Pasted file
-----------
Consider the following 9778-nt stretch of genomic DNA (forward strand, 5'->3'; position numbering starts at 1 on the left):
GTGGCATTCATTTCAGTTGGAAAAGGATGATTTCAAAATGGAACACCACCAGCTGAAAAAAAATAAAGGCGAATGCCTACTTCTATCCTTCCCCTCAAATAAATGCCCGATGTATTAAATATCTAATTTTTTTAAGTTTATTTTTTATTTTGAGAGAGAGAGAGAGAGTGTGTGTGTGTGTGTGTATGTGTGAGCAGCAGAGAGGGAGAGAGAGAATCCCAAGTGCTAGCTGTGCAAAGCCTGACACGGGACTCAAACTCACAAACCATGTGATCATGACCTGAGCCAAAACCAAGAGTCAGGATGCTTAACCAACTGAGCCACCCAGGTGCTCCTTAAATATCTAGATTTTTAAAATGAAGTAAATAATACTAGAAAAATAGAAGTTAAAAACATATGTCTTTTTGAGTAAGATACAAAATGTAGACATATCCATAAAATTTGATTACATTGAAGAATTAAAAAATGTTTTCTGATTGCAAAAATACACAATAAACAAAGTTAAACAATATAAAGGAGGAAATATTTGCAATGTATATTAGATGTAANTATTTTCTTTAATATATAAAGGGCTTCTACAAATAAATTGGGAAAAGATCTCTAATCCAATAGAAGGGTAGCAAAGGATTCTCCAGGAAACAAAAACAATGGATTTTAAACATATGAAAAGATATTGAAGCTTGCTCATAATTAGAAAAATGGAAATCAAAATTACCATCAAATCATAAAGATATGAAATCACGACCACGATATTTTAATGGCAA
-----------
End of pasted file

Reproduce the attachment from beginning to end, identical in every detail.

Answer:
Consider the following 9778-nt stretch of genomic DNA (forward strand, 5'->3'; position numbering starts at 1 on the left):
GTGGCATTCATTTCAGTTGGAAAAGGATGATTTCAAAATGGAACACCACCAGCTGAAAAAAAATAAAGGCGAATGCCTACTTCTATCCTTCCCCTCAAATAAATGCCCGATGTATTAAATATCTAATTTTTTTAAGTTTATTTTTTATTTTGAGAGAGAGAGAGAGAGTGTGTGTGTGTGTGTGTATGTGTGAGCAGCAGAGAGGGAGAGAGAGAATCCCAAGTGCTAGCTGTGCAAAGCCTGACACGGGACTCAAACTCACAAACCATGTGATCATGACCTGAGCCAAAACCAAGAGTCAGGATGCTTAACCAACTGAGCCACCCAGGTGCTCCTTAAATATCTAGATTTTTAAAATGAAGTAAATAATACTAGAAAAATAGAAGTTAAAAACATATGTCTTTTTGAGTAAGATACAAAATGTAGACATATCCATAAAATTTGATTACATTGAAGAATTAAAAAATGTTTTCTGATTGCAAAAATACACAATAAACAAAGTTAAACAATATAAAGGAGGAAATATTTGCAATGTATATTAGATGTAANTATTTTCTTTAATATATAAAGGGCTTCTACAAATAAATTGGGAAAAGATCTCTAATCCAATAGAAGGGTAGCAAAGGATTCTCCAGGAAACAAAAACAATGGATTTTAAACATATGAAAAGATATTGAAGCTTGCTCATAATTAGAAAAATGGAAATCAAAATTACCATCAAATCATAAAGATATGAAATCACGACCACGATATTTTAATGGCAA